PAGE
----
• fullerene is a molecule of carbon in the form of a hollow sphere, ellipsoid, tube, and many other shapes. Spherical fullerenes, also referred to as Buckminsterfullerenes or buckyballs, resemble the balls used in association football.
  • Cylindrical fullerenes are also called carbon nanotubes (buckytubes).
  • Fullerenes are similar in structure to graphite, which is composed of stacked graphene sheets of linked hexagonal rings. Unless they are cylindrical, they must also contain pentagonal (or sometimes heptagonal) rings.
  • The first fullerene molecule to be discovered, and the family’s namesake, buckminsterfullerene (C60), was manufactured in 1985 by Richard Smalley, Robert Curl, James Heath, Sean O’Brien, and Harold Kroto at Rice University.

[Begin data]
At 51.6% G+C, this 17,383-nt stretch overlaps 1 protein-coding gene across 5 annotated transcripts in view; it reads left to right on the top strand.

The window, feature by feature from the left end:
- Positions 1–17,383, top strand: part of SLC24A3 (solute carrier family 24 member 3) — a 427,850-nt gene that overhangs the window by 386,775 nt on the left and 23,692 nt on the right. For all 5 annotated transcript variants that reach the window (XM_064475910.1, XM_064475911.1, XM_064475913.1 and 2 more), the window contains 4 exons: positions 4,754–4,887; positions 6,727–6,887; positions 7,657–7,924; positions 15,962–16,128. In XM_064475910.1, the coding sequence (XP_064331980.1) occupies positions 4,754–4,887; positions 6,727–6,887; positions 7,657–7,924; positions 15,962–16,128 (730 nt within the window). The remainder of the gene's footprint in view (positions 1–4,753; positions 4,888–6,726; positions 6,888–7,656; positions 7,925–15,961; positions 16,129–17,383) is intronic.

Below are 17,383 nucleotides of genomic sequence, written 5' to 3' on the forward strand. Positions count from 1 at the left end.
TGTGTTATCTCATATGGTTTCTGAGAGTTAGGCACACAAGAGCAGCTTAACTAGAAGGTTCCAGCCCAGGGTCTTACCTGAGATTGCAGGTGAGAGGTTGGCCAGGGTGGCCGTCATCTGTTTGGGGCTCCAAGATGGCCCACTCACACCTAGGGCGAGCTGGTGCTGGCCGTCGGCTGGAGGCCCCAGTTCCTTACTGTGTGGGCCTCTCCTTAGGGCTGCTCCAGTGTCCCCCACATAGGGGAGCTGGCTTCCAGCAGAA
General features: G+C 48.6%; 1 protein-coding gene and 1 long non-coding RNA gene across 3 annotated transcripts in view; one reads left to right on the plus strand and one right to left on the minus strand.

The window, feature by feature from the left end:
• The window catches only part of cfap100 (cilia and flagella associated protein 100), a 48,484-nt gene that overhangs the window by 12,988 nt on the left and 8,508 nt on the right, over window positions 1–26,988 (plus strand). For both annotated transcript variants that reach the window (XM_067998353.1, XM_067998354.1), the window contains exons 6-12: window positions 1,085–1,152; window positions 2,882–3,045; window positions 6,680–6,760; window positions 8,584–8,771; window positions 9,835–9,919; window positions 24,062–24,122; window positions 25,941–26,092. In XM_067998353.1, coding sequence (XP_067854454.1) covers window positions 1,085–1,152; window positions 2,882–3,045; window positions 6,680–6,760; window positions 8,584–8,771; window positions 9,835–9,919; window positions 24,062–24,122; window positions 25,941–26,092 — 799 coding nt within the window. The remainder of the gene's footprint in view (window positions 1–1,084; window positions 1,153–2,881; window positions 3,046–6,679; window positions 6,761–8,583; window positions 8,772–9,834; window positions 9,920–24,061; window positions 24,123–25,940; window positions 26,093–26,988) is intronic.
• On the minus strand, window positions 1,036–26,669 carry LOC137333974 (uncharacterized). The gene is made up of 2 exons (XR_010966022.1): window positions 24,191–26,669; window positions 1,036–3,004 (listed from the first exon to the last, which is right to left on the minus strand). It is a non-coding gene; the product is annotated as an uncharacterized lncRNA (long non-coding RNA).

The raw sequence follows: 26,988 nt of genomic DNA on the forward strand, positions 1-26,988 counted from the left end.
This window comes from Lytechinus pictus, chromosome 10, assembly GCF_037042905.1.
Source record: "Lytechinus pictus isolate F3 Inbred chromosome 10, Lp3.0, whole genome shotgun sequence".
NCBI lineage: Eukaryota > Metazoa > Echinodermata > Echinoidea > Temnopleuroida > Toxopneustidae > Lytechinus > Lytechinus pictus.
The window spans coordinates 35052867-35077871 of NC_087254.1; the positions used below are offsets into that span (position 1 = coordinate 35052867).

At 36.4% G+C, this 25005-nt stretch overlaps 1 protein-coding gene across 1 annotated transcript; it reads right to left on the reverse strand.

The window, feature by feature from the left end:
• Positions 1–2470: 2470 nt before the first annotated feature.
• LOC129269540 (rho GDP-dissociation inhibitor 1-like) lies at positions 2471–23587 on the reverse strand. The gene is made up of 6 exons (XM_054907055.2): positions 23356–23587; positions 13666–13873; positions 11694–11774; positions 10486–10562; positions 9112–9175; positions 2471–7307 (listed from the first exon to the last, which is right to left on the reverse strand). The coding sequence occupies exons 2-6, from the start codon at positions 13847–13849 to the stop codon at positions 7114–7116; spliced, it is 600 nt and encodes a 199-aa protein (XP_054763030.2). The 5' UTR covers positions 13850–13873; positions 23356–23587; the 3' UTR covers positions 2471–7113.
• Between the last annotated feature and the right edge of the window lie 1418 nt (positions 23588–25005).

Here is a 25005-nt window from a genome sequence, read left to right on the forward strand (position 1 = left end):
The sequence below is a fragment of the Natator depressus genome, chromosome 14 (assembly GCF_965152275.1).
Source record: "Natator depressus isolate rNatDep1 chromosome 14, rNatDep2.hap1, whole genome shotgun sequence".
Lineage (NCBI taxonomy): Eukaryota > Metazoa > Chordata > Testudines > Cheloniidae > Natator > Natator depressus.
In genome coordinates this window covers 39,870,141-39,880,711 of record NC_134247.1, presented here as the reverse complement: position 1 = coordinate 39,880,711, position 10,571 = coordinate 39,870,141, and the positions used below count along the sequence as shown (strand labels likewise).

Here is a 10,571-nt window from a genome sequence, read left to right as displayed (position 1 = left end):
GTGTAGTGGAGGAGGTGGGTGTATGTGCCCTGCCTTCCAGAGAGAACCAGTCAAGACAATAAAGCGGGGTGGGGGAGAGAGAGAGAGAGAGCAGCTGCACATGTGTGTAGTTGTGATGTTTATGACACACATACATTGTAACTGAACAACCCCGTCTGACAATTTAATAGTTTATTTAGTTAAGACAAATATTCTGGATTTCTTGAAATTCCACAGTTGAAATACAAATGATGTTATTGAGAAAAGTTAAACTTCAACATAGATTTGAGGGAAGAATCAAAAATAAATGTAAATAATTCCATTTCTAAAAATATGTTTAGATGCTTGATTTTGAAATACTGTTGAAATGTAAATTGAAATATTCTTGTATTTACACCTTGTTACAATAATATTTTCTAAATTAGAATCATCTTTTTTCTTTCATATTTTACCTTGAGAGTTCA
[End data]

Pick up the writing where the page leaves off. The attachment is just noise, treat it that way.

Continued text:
• The name was an homage to Buckminster Fuller, whose geodesic domes it resembles.
  • The structure was also identified some five years earlier by Sumio Iijima, from an electron microscope image, where it formed the core of a “bucky onion”.
  • Fullerenes have since been found to occur in nature.
  • More recently, fullerenes have been detected in outer space.
  • According to astronomer Letizia Stanghellini,  It’s possible that buckyballs from outer space provided seeds for life on Earth.
  • The discovery of fullerenes greatly expanded the number of known carbon allotropes, which had previously been limited to graphite, graphene, diamond, and amorphous carbon such as soot and charcoal.
  • Buckyballs and buckytubes have been the subject of intense research, both for their chemistry and for their technological applications, especially in materials science, electronics, and nanotechnology.


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